The coffee industry in Vietnam has been blooming the past decades, with a current position of the second largest coffee exporter in the world. The success originates roughly 30 years back, where the industry grew from 0.1% to 20% of the world’s market share. For instance, a quarter of all consumed coffee in the UK is produced in Vietnam. The coffee output has been one of the cornerstones of the Vietnamese economic prosperity. Partly because of this, the nation has been led from 60% poverty rate in 1994, down to 10% in only 20 years.
Despite the significant economic progress, there are also downsides that follow the coffee production in Vietnam. Not to mention the amount of unexploded mines from the Vietnam war and the ongoing logging and land waste. But there are also other factors influencing the long-term perspective of Vietnam coffee future.
A Relapse of the Vietnamese Coffee Industry
The Vietnam coffee future is currently facing serious problems that are difficult to control or are even uncontrollable, such as the sharp fall of the world price of coffee. These issues might be threaten the Vietnam’s position as one of the largest coffee exporters in the world.
Firstly, the past months have had severe drought in Vietnam, leading to serious effects on coffee crops. If these effects persist, the production in Vietnam might fall by 15% this year according to the US Department of Agriculture. Changes in El Niño are the main cause of these whether disruptions. A number of farmers have been using irrigation water and fertilizer in order to save their crop, but it has proven very expensive and cuts into a large part of their income.
Another related problem Vietnamese farmers face is that the price of coffee rather than following natural factors such as supply and demand, instead is following the performance of financial markets. The price has fallen from the highest price of 2,240 USD, down to 1,612 USD per ton of coffee, which in many cases is under the cost of production. Despite the looming crop failure, the world price has not begun to raise and that is causing problems for coffee farmers in Vietnam. This has already started to influence the attractiveness of Vietnam coffee future as a key exporter. Markets such as Brazil and Colombia have been moving forward as their currencies are devaluating.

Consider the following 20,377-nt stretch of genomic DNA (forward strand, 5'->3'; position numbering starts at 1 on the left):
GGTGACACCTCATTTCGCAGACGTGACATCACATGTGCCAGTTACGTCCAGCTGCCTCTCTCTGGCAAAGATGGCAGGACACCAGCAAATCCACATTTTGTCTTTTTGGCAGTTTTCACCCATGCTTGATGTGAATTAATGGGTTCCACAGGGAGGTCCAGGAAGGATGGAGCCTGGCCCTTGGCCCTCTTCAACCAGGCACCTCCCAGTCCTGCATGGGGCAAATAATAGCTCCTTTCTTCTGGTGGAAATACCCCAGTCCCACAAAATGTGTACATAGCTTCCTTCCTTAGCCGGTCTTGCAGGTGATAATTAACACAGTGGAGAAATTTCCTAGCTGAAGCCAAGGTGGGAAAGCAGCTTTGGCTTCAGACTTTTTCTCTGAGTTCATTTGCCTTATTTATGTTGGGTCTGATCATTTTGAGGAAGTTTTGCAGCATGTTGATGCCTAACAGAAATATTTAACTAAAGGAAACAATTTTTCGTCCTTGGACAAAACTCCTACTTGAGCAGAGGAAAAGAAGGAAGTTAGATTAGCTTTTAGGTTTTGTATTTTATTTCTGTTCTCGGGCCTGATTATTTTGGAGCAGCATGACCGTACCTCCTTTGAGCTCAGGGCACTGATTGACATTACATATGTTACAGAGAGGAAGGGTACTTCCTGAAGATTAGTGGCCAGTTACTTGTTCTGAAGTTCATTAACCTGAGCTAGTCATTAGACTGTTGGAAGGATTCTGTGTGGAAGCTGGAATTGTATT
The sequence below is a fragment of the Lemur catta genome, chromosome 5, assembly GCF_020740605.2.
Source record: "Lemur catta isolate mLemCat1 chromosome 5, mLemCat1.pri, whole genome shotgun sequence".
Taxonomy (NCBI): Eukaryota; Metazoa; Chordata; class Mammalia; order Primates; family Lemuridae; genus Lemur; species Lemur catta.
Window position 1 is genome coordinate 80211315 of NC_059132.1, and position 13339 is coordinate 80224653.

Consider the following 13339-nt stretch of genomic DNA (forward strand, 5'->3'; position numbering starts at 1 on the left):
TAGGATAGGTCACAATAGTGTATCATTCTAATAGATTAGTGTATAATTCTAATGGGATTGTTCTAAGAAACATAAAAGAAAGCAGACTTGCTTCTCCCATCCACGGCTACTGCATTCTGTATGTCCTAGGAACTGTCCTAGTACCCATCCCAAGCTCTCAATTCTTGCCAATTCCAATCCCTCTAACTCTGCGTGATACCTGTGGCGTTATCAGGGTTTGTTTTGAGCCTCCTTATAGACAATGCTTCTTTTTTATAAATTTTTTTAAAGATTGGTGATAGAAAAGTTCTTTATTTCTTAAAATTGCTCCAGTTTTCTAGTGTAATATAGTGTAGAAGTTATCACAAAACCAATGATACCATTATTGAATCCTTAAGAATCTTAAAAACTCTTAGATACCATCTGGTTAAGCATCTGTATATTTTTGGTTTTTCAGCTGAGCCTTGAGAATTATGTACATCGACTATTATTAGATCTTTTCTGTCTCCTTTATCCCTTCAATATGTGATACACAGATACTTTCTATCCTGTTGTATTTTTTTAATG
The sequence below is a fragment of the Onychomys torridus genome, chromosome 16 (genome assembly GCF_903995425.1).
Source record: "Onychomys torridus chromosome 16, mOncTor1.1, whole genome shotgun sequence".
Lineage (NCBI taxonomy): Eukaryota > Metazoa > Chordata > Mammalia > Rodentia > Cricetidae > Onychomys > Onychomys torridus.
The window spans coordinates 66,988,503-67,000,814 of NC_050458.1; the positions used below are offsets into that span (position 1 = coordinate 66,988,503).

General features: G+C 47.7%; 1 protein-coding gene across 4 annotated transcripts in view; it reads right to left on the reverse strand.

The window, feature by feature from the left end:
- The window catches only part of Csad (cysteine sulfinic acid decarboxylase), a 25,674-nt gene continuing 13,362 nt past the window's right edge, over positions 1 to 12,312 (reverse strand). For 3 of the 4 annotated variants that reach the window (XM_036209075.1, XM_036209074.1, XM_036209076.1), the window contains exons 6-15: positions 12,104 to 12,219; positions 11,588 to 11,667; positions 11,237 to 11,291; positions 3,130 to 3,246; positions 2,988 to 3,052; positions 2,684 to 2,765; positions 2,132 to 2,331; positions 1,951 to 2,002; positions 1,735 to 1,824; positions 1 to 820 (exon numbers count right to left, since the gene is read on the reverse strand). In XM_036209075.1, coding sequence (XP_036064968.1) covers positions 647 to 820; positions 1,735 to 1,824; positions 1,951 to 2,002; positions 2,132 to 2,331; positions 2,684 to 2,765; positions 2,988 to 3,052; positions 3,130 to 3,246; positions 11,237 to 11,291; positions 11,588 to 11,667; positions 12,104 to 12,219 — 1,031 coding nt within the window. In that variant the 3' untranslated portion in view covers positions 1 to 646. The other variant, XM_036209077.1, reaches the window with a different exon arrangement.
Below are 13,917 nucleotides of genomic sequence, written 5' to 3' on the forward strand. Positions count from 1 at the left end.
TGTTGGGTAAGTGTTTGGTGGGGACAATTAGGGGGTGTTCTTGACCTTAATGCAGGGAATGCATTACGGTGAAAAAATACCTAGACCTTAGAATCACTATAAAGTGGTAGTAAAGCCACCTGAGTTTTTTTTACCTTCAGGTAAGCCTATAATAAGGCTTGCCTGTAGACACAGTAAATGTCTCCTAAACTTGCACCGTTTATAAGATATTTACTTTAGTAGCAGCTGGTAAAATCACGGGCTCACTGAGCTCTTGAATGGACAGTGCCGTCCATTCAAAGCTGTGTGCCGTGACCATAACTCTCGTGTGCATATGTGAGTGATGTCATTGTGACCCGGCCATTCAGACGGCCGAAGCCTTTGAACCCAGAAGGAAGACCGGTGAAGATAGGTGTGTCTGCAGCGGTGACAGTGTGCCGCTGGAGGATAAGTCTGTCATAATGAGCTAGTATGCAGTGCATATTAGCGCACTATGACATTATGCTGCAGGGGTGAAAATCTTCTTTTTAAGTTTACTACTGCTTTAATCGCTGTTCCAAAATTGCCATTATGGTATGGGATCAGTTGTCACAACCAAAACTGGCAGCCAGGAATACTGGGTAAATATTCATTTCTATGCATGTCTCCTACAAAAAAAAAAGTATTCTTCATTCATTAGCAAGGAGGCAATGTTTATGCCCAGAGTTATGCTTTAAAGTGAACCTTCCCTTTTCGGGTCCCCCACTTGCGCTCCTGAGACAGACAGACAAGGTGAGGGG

In addition, Vietnamese farmers have in large parts failed to replant coffee trees the past years. This means that the coffee trees are becoming rather old, at the expense of the yield. The trees have a lot of leaves but relatively little fruit. Many farmers resist planting new trees due to their current profit of the old ones. It takes time and the initial direct cost is high. However, a new production from recently planted coffee trees are expected to deliver more value in following seasons. Obviously, newly-replanted trees will maintain Vietnam coffee future.
Looking Further – Vietnam Coffee Future Over Next 10 Years
Taking everything into account, farmers are consequently starting to grow black pepper to a greater extent, instead of coffee. The price for the coffee is hardly profitable as it is. But how are future prospects looking for the coffee industry in Vietnam?
As long as the weather conditions remain stable enough, the prospects are good for the coffee industry in Vietnam. Whilst, if the weather pattern remains as is, conditions will be challenging for farmers. The Vietnamese government has encouraged and supported farmers to respond to the situation by establishing replanting programs, exchanging old trees for new ones. This is supposed to enable the farmers to increase production within the next few harvest seasons. In five to 10 years, it is estimated that production in Vietnam could increased by 40% reaching 30 to 32 million bags of coffee, but only if they managed to renew their infrastructure.
Parallel to increased coffee consumption worldwide in general, several emerging markets such as China and India are quickly raising their demand. This might become a problem since crop yields are failing and price is expected to rise. In 10 years, experts believe that coffee production has to increase by 40-50 million bags to keep up with demand.
To draw up the prospects of the Vietnamese coffee future within the next 10 years, there are some crucial external factors at play. Global warming will affect the farmers’ ability to grow the coffee successfully. How much they will be able to grow will result in their scope as one of world’s largest coffee exporters. That is because the world demand is expected to exceed the supply within the next decade. As long as the Vietnamese infrastructure is well maintained, the industry will continue to grow, and there are no specific reasons why Vietnam should not remain in their current position as the second largest exporter of coffee worldwide.
Source: Written by Kristofer – a coffee expert from Market Inspector